Saying dumb things to your bilingual children can actually be very smart.
At dinner the other day I was asking my fifth-grade daughter about her weekly afterschool club at the local elementary school my kids attend. (These club activities are an option from the fourth grade so my third-grade son will be able to take part soon.) The conversation started off something like this…
ME: How was dodgeball club today?
ME: I’m glad you had fun.
(Lulu silently chews a mouthful of rice.)
ME: I bet you like dodgeball club better than chess club. (Last time she had no choice but chess club.)
(She quietly sips her tea.)
ME: What’s better about dodgeball club?
LULU: It’s fun.
I think you get the picture. As my kids grow older, these conversations about their daily life seem to be shrinking in scope and detail, and shortchanging their engagement in the minority language.
But here’s the thing: In my own odd way, I try not to let our conversations end there. If the talk about daily life is dry and unproductive, I instinctively begin saying dumb things instead.
“My clubs aren’t dumb!”
Let me give you a good example by continuing with the second part of the conversation I had with my kids about club activities at school. Although the conversation could have quickly died after my first attempts with my daughter fizzled out, in this instance I was able to save it—and transform it into playful, productive banter—by taking the topic in a very different direction…
ME: I should volunteer to lead one of those club activities.
LULU: You’re not a teacher.
ME: You don’t have to be a teacher. The leader of the chess club was some guy from the neighborhood, right?
ROY: You’re not good at chess!
ME: I wouldn’t do a chess club.
LULU: What club would you do?
ME: I would do… I would do… The Treasure Hunters Club!
ROY: What’s that?
ME: We dig for treasure! The kids bring shovels and we dig up the schoolyard—
LULU: You can’t do that!
ME: Yes, we can! I’ll talk to the principal! He’d be so happy if we found some treasure. I’d even give him some gold coins—
LULU: (laughing) You can’t dig holes in the schoolyard!
ME: We’ll fill them back up after we find the treasure.
ROY: What if you don’t find any?
ME: It’s a big playground—there’s got to be treasure under the ground somewhere. It might take a few months, but we’ll find it! It’s called perseverance, my friends. If you just dig long enough and deep enough, you’re sure to find treasure!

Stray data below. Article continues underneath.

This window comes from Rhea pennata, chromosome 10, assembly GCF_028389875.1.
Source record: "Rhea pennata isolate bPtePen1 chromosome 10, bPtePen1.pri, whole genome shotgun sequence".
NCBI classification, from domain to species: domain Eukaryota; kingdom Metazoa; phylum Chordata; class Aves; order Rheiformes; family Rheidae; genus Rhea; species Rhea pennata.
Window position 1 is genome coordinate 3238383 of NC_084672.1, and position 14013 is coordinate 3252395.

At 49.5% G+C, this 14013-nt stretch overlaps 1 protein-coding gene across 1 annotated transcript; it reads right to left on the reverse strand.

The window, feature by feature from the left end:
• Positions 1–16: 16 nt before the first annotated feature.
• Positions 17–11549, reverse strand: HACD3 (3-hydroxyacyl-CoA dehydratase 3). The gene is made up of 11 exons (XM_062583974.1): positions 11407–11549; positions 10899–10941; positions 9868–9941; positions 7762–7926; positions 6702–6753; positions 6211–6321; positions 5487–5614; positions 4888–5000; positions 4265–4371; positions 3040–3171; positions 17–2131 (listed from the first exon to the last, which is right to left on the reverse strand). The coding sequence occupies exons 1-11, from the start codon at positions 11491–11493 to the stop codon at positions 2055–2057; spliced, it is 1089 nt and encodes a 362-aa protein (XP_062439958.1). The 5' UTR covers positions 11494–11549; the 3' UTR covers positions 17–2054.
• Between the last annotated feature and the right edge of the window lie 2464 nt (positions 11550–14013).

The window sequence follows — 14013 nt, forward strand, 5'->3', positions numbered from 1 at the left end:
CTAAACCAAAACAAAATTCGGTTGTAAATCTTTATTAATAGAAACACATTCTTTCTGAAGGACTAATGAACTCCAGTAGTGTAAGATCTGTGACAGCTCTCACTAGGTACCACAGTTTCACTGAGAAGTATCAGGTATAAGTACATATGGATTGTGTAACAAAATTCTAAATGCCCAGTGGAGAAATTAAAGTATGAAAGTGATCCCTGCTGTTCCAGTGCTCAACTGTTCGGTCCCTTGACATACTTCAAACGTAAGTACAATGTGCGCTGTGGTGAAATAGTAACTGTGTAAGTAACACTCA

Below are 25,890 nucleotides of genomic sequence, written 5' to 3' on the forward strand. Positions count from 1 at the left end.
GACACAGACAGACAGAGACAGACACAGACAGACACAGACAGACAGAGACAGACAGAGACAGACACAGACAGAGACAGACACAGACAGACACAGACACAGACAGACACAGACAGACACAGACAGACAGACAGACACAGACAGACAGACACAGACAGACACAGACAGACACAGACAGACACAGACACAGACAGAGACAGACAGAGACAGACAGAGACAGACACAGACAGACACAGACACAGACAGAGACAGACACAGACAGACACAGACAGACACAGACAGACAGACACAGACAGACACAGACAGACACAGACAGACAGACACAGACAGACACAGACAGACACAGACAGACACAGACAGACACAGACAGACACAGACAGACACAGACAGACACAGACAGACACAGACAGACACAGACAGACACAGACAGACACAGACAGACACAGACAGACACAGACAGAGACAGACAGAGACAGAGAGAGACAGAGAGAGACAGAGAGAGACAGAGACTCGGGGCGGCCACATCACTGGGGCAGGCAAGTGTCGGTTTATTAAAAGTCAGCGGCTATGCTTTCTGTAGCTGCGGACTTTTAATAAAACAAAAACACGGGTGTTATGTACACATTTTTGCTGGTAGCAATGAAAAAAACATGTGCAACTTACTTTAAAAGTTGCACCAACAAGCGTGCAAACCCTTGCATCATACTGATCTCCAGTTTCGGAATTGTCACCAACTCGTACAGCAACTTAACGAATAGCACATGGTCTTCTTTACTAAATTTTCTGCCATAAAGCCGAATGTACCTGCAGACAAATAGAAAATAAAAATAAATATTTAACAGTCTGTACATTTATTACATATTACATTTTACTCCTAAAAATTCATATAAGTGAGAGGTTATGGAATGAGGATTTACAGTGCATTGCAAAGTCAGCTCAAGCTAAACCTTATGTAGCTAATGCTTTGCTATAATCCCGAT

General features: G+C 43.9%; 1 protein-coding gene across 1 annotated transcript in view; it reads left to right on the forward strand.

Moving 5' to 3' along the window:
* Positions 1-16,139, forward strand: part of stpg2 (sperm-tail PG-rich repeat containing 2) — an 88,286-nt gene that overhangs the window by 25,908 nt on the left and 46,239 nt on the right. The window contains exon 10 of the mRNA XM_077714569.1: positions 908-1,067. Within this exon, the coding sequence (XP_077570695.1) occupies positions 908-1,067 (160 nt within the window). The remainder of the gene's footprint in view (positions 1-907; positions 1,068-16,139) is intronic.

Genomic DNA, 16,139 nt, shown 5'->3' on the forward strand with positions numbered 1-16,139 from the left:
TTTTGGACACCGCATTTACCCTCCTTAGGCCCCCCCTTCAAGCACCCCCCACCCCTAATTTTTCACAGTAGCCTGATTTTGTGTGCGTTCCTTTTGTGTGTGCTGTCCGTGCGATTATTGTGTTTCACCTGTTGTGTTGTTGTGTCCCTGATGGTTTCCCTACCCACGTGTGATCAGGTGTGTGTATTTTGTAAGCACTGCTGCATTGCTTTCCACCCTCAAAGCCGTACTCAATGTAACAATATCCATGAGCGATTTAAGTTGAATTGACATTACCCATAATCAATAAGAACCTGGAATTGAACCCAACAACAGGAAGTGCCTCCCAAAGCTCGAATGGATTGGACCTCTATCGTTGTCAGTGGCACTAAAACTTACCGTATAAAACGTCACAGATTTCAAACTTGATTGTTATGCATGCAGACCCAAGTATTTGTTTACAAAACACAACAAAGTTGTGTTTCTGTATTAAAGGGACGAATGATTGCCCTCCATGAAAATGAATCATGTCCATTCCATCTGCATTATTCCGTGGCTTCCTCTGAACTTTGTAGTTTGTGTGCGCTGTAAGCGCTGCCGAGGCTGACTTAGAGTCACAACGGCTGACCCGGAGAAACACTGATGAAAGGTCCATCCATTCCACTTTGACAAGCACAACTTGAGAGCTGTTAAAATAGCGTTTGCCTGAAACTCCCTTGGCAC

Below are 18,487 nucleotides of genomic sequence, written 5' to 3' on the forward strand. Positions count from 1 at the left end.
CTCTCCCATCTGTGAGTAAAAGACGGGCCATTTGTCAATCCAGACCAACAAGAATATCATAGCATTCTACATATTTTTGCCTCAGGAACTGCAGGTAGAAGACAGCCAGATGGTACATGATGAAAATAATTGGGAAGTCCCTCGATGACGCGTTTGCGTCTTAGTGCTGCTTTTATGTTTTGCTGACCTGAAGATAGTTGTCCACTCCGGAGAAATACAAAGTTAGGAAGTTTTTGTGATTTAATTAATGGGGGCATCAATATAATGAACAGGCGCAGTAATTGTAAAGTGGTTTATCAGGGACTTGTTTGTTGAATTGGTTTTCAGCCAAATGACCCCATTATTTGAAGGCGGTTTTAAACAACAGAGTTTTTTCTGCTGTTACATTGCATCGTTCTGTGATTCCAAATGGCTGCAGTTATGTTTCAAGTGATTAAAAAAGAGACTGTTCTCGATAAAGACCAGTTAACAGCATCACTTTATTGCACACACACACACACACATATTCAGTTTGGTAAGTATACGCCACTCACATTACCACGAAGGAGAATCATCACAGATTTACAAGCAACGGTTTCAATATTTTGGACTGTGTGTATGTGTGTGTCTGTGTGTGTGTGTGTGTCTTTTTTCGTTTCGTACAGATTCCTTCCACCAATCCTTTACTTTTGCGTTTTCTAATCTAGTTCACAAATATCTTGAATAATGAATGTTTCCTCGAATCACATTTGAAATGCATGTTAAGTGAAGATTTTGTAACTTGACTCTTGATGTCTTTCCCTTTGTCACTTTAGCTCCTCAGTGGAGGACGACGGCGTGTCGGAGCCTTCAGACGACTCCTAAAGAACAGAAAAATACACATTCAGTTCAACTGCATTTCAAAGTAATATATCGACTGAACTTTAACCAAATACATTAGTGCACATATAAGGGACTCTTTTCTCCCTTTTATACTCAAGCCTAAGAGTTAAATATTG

LULU: But what about during recess? Kids will be falling into the holes! They could break their leg!
ME: That’s a good point… Well then… I’ll start another club! The Emergency Rescue Club! After the Treasure Hunters Club finds the treasure, the Emergency Rescue Club will run out there to rescue the kids that fell into the holes during recess!
LULU: But they might be in the holes for months!
ROY: With broken legs!
ME: I know that, and that’s why the Emergency Rescue Club will run out there as fast as they can. I’ll need some fast runners for that club. How about you, Roy?
ROY: I won’t be in your dumb clubs!
ME: My clubs aren’t dumb! Finding treasure and rescuing kids with broken legs isn’t dumb! Lulu, which club do you want to be in?
The beauty of imaginary talk
Okay, Roy is right: My clubs are dumb. But that’s the whole point, really: By “saying dumb things”—imaginary talk that appeals to a child’s keen sense of fun and absurdity—an engaging conversation can be created out of thin air. These playful conversations not only benefit the bond between parent and child, they can generate greater amounts of exposure in the minority language on a regular basis.
And the beauty of imaginary talk extends even beyond that because access to such conversation is limited only by our willingness to be silly. As much as I urge parents to proactively speak to their kids about the real world—about the actual events of daily life—the plain fact is that this source of conversation is inherently limited because the experiences of our lives are limited. (And moreover, as I’ve mentioned, older children can grow less talkative about their lives than they were at a younger age—when you sometimes wish their little motoring mouths had an “off” switch. )
But there are no limits at all to imaginary talk! And because children naturally find it fun and appealing, it can serve as a “lure” for engaging even older kids in conversation, and thus productively advancing their language development. When it comes to our children’s progress, the input from imaginary talk is just as valuable to language acquisition as exposure about the real world—and, in fact, could even be richer in some ways since this talk can potentially include words and concepts not found in the child’s daily experience.
A key tactic for language development
To me, “saying dumb things” as a mindful and playful habit is a key tactic for maximizing a child’s language development and constitutes one of my own core “secrets” for the success I’ve experienced with my students and my kids. Because I believe such imaginary talk can be so productive, as well as so beneficial to the parent-child bond, I’ve touched on this vital idea in several other posts, too, and I encourage you to read them.
As I stress in Thought Experiment: What Will Your Children Remember Most About You?, when we’ve finally left this life behind, the overriding impression that our children will likely hold of us in their hearts is the playfulness of our spirit. In this light, imaginary talk not only nurtures bilingual ability through the years of childhood, it fosters golden memories for many decades to come.
[stextbox id=”comments”]How about you? Do you say “dumb things” to your kids? Tell us about it![/stextbox]